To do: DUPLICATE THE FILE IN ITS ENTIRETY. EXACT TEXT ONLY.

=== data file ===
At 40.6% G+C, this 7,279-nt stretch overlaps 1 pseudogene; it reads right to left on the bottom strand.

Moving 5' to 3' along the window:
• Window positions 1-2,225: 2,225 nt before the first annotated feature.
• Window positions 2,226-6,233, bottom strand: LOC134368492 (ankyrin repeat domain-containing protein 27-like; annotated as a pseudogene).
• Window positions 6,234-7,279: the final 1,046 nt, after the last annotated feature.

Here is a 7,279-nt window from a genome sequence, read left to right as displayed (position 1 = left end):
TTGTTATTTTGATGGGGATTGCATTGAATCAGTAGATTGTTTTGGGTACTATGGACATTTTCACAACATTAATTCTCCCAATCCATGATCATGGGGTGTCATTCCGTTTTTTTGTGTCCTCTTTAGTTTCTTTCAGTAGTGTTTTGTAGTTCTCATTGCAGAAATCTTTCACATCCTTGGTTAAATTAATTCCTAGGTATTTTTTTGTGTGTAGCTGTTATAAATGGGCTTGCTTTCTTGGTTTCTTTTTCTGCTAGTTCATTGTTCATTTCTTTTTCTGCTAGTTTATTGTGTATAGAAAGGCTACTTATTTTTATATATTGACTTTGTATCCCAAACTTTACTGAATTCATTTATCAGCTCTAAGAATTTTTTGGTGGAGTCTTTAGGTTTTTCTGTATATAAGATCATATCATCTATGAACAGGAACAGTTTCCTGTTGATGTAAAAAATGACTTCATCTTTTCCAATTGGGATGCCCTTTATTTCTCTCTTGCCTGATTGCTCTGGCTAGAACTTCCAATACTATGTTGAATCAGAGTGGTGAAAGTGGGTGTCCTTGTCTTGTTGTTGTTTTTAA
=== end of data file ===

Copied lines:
At 40.6% G+C, this 7,279-nt stretch overlaps 1 pseudogene; it reads right to left on the bottom strand.

Moving 5' to 3' along the window:
• Window positions 1-2,225: 2,225 nt before the first annotated feature.
• Window positions 2,226-6,233, bottom strand: LOC134368492 (ankyrin repeat domain-containing protein 27-like; annotated as a pseudogene).
• Window positions 6,234-7,279: the final 1,046 nt, after the last annotated feature.

Here is a 7,279-nt window from a genome sequence, read left to right as displayed (position 1 = left end):
TTGTTATTTTGATGGGGATTGCATTGAATCAGTAGATTGTTTTGGGTACTATGGACATTTTCACAACATTAATTCTCCCAATCCATGATCATGGGGTGTCATTCCGTTTTTTTGTGTCCTCTTTAGTTTCTTTCAGTAGTGTTTTGTAGTTCTCATTGCAGAAATCTTTCACATCCTTGGTTAAATTAATTCCTAGGTATTTTTTTGTGTGTAGCTGTTATAAATGGGCTTGCTTTCTTGGTTTCTTTTTCTGCTAGTTCATTGTTCATTTCTTTTTCTGCTAGTTTATTGTGTATAGAAAGGCTACTTATTTTTATATATTGACTTTGTATCCCAAACTTTACTGAATTCATTTATCAGCTCTAAGAATTTTTTGGTGGAGTCTTTAGGTTTTTCTGTATATAAGATCATATCATCTATGAACAGGAACAGTTTCCTGTTGATGTAAAAAATGACTTCATCTTTTCCAATTGGGATGCCCTTTATTTCTCTCTTGCCTGATTGCTCTGGCTAGAACTTCCAATACTATGTTGAATCAGAGTGGTGAAAGTGGGTGTCCTTGTCTTGTTGTTGTTTTTAA